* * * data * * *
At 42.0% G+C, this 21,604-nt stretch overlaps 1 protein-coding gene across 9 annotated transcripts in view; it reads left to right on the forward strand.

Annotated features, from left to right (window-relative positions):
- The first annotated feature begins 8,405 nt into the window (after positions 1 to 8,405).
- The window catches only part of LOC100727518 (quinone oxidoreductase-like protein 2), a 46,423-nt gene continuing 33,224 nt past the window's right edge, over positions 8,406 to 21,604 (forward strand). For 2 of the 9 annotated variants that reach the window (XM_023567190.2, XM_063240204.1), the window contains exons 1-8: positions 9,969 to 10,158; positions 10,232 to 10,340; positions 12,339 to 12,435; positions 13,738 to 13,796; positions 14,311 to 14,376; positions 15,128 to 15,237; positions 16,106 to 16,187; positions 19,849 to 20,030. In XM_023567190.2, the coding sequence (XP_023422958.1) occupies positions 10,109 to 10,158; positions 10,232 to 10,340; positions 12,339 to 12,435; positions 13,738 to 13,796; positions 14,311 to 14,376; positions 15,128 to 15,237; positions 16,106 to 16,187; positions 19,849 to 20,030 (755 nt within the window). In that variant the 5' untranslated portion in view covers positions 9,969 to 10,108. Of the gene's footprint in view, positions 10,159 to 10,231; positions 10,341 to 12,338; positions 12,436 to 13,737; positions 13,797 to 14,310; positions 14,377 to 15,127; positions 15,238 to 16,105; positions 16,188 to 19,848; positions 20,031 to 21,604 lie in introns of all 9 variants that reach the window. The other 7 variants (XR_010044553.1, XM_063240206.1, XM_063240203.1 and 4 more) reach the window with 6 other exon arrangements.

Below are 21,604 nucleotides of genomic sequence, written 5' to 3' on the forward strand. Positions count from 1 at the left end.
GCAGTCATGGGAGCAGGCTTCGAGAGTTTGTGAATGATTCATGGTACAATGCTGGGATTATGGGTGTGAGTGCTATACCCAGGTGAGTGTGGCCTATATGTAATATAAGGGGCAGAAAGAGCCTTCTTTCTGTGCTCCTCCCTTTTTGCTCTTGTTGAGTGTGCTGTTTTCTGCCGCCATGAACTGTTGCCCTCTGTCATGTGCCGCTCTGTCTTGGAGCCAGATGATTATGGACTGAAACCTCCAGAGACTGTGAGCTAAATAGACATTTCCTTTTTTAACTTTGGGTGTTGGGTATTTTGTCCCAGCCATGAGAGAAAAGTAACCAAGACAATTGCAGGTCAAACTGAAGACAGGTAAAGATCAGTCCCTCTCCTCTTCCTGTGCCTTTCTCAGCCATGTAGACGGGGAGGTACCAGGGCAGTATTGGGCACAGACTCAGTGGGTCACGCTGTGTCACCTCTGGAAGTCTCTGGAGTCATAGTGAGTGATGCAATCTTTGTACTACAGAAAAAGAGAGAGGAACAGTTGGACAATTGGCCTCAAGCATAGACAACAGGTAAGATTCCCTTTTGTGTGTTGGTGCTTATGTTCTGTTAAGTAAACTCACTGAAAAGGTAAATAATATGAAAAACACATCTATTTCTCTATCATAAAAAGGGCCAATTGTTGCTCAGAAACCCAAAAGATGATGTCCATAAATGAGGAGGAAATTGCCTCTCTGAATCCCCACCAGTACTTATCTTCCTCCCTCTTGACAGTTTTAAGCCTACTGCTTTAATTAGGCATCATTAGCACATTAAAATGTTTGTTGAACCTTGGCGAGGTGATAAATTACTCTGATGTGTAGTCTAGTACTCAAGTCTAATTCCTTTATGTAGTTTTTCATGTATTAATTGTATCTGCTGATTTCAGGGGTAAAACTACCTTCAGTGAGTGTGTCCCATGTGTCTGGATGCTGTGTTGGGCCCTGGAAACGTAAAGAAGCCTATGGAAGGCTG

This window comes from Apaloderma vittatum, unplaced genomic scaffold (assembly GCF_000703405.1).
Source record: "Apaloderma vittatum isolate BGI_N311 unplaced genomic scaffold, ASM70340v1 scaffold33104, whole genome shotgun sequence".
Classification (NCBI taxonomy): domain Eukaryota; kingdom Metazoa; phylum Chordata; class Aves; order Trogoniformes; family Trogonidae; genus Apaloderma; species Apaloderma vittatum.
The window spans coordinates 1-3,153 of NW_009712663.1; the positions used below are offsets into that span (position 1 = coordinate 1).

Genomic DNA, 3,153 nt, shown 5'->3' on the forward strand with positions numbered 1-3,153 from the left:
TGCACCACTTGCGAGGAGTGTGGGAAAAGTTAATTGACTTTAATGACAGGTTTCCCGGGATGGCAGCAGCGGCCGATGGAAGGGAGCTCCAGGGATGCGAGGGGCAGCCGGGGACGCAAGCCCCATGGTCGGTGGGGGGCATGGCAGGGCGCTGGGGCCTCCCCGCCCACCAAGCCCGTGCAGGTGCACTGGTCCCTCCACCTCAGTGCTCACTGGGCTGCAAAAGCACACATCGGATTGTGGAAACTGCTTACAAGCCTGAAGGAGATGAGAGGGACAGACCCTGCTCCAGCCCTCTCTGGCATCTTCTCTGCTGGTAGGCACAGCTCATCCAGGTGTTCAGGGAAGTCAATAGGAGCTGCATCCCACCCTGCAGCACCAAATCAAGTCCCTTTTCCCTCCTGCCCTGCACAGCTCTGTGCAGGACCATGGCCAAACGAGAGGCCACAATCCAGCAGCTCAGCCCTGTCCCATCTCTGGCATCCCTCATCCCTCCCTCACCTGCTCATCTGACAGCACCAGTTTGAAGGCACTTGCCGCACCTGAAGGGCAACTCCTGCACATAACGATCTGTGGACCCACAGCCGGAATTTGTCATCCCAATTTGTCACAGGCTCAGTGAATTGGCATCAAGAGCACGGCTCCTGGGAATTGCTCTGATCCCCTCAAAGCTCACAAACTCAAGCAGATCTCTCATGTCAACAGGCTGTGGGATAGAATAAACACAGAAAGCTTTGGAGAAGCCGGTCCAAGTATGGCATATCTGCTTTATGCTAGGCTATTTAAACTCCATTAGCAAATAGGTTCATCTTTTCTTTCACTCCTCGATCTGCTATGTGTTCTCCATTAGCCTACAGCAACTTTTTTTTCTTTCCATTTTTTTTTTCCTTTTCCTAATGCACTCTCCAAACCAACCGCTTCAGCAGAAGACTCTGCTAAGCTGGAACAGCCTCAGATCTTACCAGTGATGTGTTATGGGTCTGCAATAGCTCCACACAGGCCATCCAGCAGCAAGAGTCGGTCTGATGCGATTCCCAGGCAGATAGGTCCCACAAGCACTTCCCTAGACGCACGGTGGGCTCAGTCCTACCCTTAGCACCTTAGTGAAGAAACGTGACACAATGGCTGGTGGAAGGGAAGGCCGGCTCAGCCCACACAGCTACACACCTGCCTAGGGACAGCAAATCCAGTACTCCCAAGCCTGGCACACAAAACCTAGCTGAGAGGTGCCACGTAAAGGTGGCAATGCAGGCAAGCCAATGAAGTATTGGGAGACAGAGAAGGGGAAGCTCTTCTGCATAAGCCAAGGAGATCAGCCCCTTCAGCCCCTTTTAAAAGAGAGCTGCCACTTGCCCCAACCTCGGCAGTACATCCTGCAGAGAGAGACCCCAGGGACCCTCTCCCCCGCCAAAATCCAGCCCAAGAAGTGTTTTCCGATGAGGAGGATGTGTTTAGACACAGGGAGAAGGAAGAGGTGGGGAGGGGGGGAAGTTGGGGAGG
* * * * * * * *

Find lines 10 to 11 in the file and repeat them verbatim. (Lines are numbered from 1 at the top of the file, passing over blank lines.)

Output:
The window spans coordinates 1-3,153 of NW_009712663.1; the positions used below are offsets into that span (position 1 = coordinate 1).

Genomic DNA, 3,153 nt, shown 5'->3' on the forward strand with positions numbered 1-3,153 from the left: